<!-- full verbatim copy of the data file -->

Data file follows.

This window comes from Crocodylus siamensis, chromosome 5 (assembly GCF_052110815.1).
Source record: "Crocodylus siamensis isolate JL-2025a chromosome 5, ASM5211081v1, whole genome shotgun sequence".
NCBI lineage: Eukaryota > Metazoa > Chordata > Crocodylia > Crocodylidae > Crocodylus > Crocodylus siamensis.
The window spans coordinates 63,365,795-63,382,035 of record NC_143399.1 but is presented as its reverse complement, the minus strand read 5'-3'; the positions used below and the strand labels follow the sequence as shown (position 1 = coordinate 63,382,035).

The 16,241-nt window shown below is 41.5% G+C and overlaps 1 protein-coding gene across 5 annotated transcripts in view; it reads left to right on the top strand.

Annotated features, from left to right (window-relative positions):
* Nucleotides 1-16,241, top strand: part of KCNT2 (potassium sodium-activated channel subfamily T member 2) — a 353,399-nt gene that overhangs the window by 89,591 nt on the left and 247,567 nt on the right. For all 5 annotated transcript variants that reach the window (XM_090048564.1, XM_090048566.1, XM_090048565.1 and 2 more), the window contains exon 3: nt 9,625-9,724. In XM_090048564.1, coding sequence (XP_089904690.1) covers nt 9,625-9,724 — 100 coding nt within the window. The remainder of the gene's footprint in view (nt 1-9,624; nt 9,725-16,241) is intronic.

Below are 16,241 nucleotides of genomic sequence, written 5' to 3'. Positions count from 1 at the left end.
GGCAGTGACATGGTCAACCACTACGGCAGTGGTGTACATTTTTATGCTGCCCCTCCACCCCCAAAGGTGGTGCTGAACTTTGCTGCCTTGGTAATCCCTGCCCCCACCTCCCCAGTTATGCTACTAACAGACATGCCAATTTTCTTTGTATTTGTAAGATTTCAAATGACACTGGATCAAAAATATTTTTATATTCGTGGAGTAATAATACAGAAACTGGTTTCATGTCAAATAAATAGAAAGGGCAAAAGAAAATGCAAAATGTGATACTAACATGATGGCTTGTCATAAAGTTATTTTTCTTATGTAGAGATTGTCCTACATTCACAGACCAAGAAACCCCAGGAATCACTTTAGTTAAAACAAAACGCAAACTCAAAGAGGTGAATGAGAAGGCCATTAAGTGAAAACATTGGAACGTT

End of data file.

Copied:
This window comes from Crocodylus siamensis, chromosome 5 (assembly GCF_052110815.1).
Source record: "Crocodylus siamensis isolate JL-2025a chromosome 5, ASM5211081v1, whole genome shotgun sequence".
NCBI lineage: Eukaryota > Metazoa > Chordata > Crocodylia > Crocodylidae > Crocodylus > Crocodylus siamensis.
The window spans coordinates 63,365,795-63,382,035 of record NC_143399.1 but is presented as its reverse complement, the minus strand read 5'-3'; the positions used below and the strand labels follow the sequence as shown (position 1 = coordinate 63,382,035).

The 16,241-nt window shown below is 41.5% G+C and overlaps 1 protein-coding gene across 5 annotated transcripts in view; it reads left to right on the top strand.

Annotated features, from left to right (window-relative positions):
* Nucleotides 1-16,241, top strand: part of KCNT2 (potassium sodium-activated channel subfamily T member 2) — a 353,399-nt gene that overhangs the window by 89,591 nt on the left and 247,567 nt on the right. For all 5 annotated transcript variants that reach the window (XM_090048564.1, XM_090048566.1, XM_090048565.1 and 2 more), the window contains exon 3: nt 9,625-9,724. In XM_090048564.1, coding sequence (XP_089904690.1) covers nt 9,625-9,724 — 100 coding nt within the window. The remainder of the gene's footprint in view (nt 1-9,624; nt 9,725-16,241) is intronic.

Below are 16,241 nucleotides of genomic sequence, written 5' to 3'. Positions count from 1 at the left end.
GGCAGTGACATGGTCAACCACTACGGCAGTGGTGTACATTTTTATGCTGCCCCTCCACCCCCAAAGGTGGTGCTGAACTTTGCTGCCTTGGTAATCCCTGCCCCCACCTCCCCAGTTATGCTACTAACAGACATGCCAATTTTCTTTGTATTTGTAAGATTTCAAATGACACTGGATCAAAAATATTTTTATATTCGTGGAGTAATAATACAGAAACTGGTTTCATGTCAAATAAATAGAAAGGGCAAAAGAAAATGCAAAATGTGATACTAACATGATGGCTTGTCATAAAGTTATTTTTCTTATGTAGAGATTGTCCTACATTCACAGACCAAGAAACCCCAGGAATCACTTTAGTTAAAACAAAACGCAAACTCAAAGAGGTGAATGAGAAGGCCATTAAGTGAAAACATTGGAACGTT